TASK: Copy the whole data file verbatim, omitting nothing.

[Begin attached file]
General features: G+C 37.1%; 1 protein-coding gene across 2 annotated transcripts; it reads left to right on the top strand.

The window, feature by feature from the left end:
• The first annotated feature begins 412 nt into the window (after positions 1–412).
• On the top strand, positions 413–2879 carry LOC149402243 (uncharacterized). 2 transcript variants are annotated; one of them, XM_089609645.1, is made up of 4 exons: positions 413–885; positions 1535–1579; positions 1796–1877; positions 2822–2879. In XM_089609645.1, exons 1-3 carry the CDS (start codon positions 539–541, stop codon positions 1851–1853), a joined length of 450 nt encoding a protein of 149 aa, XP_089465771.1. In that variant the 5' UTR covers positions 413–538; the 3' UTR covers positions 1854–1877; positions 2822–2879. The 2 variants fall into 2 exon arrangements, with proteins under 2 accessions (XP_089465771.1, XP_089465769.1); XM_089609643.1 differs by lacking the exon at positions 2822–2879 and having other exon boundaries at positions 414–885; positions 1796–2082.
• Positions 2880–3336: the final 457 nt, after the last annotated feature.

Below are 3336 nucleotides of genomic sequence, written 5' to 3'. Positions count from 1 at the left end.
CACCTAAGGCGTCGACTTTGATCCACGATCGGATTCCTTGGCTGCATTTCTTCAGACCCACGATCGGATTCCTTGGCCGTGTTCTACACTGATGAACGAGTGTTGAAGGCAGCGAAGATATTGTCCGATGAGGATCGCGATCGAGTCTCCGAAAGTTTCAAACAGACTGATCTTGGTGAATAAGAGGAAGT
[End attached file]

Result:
General features: G+C 37.1%; 1 protein-coding gene across 2 annotated transcripts; it reads left to right on the top strand.

The window, feature by feature from the left end:
• The first annotated feature begins 412 nt into the window (after positions 1–412).
• On the top strand, positions 413–2879 carry LOC149402243 (uncharacterized). 2 transcript variants are annotated; one of them, XM_089609645.1, is made up of 4 exons: positions 413–885; positions 1535–1579; positions 1796–1877; positions 2822–2879. In XM_089609645.1, exons 1-3 carry the CDS (start codon positions 539–541, stop codon positions 1851–1853), a joined length of 450 nt encoding a protein of 149 aa, XP_089465771.1. In that variant the 5' UTR covers positions 413–538; the 3' UTR covers positions 1854–1877; positions 2822–2879. The 2 variants fall into 2 exon arrangements, with proteins under 2 accessions (XP_089465771.1, XP_089465769.1); XM_089609643.1 differs by lacking the exon at positions 2822–2879 and having other exon boundaries at positions 414–885; positions 1796–2082.
• Positions 2880–3336: the final 457 nt, after the last annotated feature.

Below are 3336 nucleotides of genomic sequence, written 5' to 3'. Positions count from 1 at the left end.
CACCTAAGGCGTCGACTTTGATCCACGATCGGATTCCTTGGCTGCATTTCTTCAGACCCACGATCGGATTCCTTGGCCGTGTTCTACACTGATGAACGAGTGTTGAAGGCAGCGAAGATATTGTCCGATGAGGATCGCGATCGAGTCTCCGAAAGTTTCAAACAGACTGATCTTGGTGAATAAGAGGAAGT